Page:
The Handmaid's Tale by Margaret Atwood (1985)
Fiction. Categories: speculative-fiction political
Recommendation: Strongly recommended for people who enjoy speculative fiction that explores dark aspects of our own society through heightened distortions of it. Pretty dark and unpleasant though.
Why I read it: I read this because I’ve been really impressed by everything I’ve read by Margaret Atwood and this is supposed to be one of her most influential books.
Note: I found everything I’ve previously read by Margaret Atwood deeply engaging, but this book was phenomenal. This felt like so much more than a story; it succeeds in transporting you into mental states that you (or at least I) couldn’t normally reach but which are deeply mentally expanding. And you end up feeling like you so strongly know so many characters that only get the barest mention. This book is largely about gender, childbearing, power, social oppression, and sex. These issues are fundamental enough that probably most people would find something interesting in there. The one caveat I would give is that parts of the story can be pretty upsetting, and so it might be a painful experience for some people.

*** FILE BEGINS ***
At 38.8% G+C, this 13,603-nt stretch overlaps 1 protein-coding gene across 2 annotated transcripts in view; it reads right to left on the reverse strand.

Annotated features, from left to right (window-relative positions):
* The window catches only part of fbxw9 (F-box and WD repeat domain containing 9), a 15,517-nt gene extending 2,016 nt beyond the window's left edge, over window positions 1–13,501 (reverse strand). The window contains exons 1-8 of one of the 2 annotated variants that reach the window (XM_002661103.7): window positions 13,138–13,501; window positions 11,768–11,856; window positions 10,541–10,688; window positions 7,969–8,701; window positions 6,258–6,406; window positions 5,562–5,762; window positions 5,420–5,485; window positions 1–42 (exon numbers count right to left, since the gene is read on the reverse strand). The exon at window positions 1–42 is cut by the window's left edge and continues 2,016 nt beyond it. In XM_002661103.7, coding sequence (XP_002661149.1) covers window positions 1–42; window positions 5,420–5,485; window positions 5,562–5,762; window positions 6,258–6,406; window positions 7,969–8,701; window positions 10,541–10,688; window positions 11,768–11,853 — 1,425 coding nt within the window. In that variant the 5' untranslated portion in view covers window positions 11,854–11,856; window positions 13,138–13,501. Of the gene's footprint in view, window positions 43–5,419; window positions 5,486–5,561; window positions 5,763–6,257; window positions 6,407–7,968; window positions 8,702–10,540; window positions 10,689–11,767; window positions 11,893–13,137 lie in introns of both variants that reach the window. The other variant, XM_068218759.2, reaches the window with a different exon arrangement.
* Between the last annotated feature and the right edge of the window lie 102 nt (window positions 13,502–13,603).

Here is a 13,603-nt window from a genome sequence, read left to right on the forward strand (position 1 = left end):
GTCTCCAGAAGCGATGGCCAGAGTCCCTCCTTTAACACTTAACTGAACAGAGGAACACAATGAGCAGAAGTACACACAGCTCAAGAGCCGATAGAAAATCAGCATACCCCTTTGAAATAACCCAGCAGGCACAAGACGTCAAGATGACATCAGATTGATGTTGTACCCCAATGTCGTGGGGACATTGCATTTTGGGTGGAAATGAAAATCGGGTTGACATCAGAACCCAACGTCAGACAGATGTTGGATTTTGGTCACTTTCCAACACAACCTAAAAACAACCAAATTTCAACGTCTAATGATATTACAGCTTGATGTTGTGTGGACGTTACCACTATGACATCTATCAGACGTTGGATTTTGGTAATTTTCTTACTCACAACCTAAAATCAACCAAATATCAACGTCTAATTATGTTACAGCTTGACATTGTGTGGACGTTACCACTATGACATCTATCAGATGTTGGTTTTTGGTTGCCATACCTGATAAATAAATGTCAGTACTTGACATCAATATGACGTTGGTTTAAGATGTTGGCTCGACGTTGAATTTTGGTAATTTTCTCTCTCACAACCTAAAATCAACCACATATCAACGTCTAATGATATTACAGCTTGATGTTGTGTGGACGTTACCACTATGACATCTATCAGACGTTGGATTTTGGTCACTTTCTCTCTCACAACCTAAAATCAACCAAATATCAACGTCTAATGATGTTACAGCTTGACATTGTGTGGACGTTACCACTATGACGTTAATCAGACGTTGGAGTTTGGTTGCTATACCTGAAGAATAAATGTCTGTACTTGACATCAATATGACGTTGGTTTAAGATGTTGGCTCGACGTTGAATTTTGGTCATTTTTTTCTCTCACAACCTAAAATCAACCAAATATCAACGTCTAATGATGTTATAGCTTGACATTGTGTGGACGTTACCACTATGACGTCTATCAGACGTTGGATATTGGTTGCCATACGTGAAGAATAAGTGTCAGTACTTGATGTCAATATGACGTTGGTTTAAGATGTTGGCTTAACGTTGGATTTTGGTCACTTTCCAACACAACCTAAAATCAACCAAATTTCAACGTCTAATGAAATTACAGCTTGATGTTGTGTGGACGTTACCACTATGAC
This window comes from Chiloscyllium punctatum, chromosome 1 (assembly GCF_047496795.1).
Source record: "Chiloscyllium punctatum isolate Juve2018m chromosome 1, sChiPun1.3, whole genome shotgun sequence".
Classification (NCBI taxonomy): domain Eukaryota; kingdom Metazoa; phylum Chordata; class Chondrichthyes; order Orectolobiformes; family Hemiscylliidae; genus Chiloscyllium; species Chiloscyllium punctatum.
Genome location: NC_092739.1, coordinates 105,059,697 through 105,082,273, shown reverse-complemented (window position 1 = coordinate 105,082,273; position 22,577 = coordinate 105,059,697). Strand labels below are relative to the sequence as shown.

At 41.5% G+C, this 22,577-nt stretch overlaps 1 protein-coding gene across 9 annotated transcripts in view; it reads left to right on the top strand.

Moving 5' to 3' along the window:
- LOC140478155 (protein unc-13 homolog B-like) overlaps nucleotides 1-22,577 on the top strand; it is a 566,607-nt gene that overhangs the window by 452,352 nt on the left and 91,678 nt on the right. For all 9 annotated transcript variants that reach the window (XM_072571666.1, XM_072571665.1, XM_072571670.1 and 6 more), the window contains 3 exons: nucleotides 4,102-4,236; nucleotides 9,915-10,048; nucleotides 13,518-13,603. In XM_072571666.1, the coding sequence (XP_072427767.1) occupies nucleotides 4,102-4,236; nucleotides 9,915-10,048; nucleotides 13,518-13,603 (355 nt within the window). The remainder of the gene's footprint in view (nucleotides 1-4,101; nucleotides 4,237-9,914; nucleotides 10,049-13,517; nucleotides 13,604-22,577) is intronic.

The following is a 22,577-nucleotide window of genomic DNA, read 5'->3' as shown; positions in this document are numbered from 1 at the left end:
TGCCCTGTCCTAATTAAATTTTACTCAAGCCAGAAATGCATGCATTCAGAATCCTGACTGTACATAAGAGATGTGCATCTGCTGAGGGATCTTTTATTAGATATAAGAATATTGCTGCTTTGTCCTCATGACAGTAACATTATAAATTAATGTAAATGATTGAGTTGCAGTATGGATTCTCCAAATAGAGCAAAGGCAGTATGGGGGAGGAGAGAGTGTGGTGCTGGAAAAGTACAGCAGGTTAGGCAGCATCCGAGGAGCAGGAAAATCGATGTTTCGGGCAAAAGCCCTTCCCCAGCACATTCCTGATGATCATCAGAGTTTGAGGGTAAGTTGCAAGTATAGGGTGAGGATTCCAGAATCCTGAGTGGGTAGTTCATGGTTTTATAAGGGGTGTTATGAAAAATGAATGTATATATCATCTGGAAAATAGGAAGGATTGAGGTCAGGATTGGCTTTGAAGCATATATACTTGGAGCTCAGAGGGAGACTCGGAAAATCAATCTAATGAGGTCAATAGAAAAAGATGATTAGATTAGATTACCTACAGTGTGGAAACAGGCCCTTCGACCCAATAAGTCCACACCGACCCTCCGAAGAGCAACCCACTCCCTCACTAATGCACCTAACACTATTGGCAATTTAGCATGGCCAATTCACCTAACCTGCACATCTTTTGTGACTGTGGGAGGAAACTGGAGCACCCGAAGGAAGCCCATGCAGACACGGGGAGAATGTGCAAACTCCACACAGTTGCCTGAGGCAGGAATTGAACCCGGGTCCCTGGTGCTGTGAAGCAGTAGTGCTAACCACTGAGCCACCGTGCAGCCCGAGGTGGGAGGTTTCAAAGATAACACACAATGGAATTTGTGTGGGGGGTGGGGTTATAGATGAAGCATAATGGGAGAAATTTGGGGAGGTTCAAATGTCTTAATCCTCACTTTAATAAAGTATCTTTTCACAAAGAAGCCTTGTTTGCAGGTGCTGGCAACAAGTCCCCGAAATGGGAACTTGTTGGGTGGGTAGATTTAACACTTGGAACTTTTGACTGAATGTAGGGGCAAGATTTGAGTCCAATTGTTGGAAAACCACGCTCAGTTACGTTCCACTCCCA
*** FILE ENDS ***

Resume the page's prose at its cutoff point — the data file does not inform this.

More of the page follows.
A Gentleman in Moscow by Amor Towles (2018)
Fiction. Categories: historical-fiction
Recommendation: Recommended for people who like historical fiction with a small cast of characters focused on relationships but fairly slow-moving and restrained.
Why I read it: I read this because it was recommended by a friend and because I was impressed by the author on EconTalk.
Note: I mostly liked this book, despite the fact that I really disliked the beginning. I found the main character pretty obnoxious and self-regarding, and I didn’t really understand what his deal was for quite some time. A lot of this is that I basically think hereditary nobility is a bad thing and he represented that very strongly. But gradually I came to at least tolerate him and quite like some of the other characters. One real strength of this book is the characterization of his relationship to the two daughter-figures in his life, which I found very touching.
A History of Russia: From Peter the Great to Gorbachev by Mark Steinberg (2013)
Non-fiction. Categories: history audio-only
Recommendation: Recommended for people who want to listen to a lecture course about the history of Russia.